4. I too went through a stage like that. I don’t remember what triggered it, but I do recall a SS teacher sending us home with a speculative printout of everything that had to happen. Not coincidentally, I also read a lot about nuclear war, nuclear winter, and was really interested in eclipses.

    Sometime in college, I read Jonathan Kirsch’s History of the End of the World , which is kind of a history of apocalyptic interpretation of the Book of Revelation (note the singular, since people so often misunderstand and make it plural.) Someone’s always thought The End was imminent, whether that End was being brought by Iran, Korea, Russia, Islam, or the Romans (in the case of the early Christians.)

    And let’s be honest, the signs in Matthew 24 are not terribly specific. Earthquakes? Wars and threats of war? When have these NOT been around?

  5. Art M, your comment demonstrates an astonishingly narrow, anachronistic (Fox news?) focus. Life was much worse in nearly every way for many, many people around the world in 1995. In health care, education, women’s rights, exposure to violent crime, and general standard of living nearly the entire world is better off now. But even sticking with a myopic US-centric approach, don’t you remember Oklahoma City, ricin, the Unabomber, the near collapse of the Mexican economy (we bailed them out), U.S. Involvement in Bosnia, and the government shutdown? And head outside the U.S. and you find the nerve gas attacks in Tokyo, riots in the UK, Srebrenica, Yitzhak Rabin’s assassination and..drumroll…the Rwandan genocide. Yeah, I had to Google a bit to remind myself of all of those things, but it’s always a safe bet that any year was (and will be) full of all sorts of turmoil.

  6. art M: I believe you’re simply wrong about President Hinckley’s quote being so rapidly non-applicable. It’s incredibly easy to cherry-pick data to demonstrate which generation has it toughest. (As a youth I was told several times that I was part of the chosen generation facing spiritual and worldly troubles, strong enough to overcome them, having been a general in the war in heaven. Now these upstart kids are being told the same thing. Greatest generation!? Couldn’t be! That was us Generation Y folk [I graduated HS in 2000, that makes me Y, right?].) And about the nature of the family, this has been a point of moral concern for a very, very long time. I wasn’t around in the 1960s, but I’ve read a bit about them and I watched the entire Beatles Anthology, so I guess I am moderately qualified to suggest that those were Last Days, too.

    It’s especially easy for someone like me to cherry-pick titillating data points, a white, middle class American guy in Utah with a home, a steady job, a spouse who works part time, two kids, and a little dog because I have plenty of leisure time and Internet access. But in reality I believe there is both more evil and more goodness than I can be aware of. And what is my task? Am I looking at recent troubles in a way that reinforces my sense of superiority or saved-ness without requiring much of me?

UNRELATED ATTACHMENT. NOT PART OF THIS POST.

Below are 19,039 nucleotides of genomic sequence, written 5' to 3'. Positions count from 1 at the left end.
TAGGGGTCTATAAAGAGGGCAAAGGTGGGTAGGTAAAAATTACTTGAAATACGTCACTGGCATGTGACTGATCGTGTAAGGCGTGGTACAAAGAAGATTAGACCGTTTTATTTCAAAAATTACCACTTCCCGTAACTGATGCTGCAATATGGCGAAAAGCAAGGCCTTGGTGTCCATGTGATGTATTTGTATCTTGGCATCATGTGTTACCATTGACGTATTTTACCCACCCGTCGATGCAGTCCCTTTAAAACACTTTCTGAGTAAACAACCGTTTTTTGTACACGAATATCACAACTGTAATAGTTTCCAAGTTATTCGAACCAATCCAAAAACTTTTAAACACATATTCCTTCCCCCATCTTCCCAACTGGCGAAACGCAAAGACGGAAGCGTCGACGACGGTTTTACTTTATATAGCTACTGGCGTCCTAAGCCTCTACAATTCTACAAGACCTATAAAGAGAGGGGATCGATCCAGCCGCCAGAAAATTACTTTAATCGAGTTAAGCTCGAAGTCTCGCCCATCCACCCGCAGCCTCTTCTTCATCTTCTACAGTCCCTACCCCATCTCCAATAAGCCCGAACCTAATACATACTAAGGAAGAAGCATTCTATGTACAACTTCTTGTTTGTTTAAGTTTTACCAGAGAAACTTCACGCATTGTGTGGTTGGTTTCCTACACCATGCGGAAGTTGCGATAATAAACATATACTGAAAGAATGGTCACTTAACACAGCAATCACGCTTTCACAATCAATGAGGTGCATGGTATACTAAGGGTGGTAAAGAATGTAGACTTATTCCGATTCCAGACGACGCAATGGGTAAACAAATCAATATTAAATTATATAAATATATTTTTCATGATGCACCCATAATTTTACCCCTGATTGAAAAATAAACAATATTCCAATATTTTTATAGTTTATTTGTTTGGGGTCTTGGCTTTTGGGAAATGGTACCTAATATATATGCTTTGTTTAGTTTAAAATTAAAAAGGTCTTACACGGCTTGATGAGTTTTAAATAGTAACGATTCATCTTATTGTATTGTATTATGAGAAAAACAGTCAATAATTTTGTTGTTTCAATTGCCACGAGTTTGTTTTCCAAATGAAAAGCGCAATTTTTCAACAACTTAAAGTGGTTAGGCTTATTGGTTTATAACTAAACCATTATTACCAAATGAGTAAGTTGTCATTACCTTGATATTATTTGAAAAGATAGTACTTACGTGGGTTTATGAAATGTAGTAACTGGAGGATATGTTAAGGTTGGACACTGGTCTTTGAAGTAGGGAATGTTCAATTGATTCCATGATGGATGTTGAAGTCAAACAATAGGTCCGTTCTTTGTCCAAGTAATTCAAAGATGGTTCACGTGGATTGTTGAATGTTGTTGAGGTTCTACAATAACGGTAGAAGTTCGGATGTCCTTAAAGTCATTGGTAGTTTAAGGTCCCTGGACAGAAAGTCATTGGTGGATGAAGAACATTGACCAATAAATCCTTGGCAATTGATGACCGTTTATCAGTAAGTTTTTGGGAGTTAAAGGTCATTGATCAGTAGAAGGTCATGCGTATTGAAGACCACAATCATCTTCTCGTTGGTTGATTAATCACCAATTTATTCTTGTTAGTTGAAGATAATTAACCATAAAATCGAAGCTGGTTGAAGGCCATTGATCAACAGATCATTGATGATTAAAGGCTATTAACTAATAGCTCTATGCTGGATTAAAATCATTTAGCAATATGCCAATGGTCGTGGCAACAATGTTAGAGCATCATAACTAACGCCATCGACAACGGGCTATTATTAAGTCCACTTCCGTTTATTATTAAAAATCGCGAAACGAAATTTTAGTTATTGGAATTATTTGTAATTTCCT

Owen: you get me!

  7. Jon: beautiful comment!

  8. I think some people LIKE the apocalypse to be imminent. It makes them feel special, enlightened and, frankly, somewhat smug.

    The best example right now is the followers of Julie Rowe, an LDS “prophetess” who is predicting that the U.S. will suffer massive earthquakes, a nuclear attack, tent cities and more — in the next few months. Her followers have set up Facebook groups (of course closed).

    Many claim alls kinds of dreams about the soon-to-unfold catastrophes. They see the China economic struggle as a clear sign. Many are claiming September will have a confluence of astronomical events and important Jewish calendar dates that will herald “The End”. They are madly piling up food storage, pulling money out of 401ks and preparing to shoot neighbors that come after their respective stash.

    I presume most will be very disappointed when 2015 ends without an array of astonishing and destructive events. Unfortunately, most will not be dissuaded when someone cries wolf in 2017, 2018, 2019, 2020, etc.

  9. Ben S:

    And let’s be honest, the signs in Matthew 24 are not terribly specific. Earthquakes? Wars and threats of war? When have these NOT been around?

    Right? It’s almost as though those verses can be re-read to signal that, in such times, many “Last Days” are being brought about for many people, and we’re often the ones speeding up calendars.

  10. I generally accept that we are in the “last days” if measured from the Big Bang until, say, this morning. I think that it is highly, highly likely that the end of days will occur some time in the next 100 million years or so.

  11. Julie Rowe may be a fine Latter-day Saint, but I’ll try my own hand at some prophecy and say she’s a false prophet in the sense of simply being wrong about her predictions. I’m sure it’s very exciting to think otherwise, though.

  12. The Last Days are always upon us. I like that. Especially the non-fear-based interpretation that urges me to appreciate what I have and try to live a full life.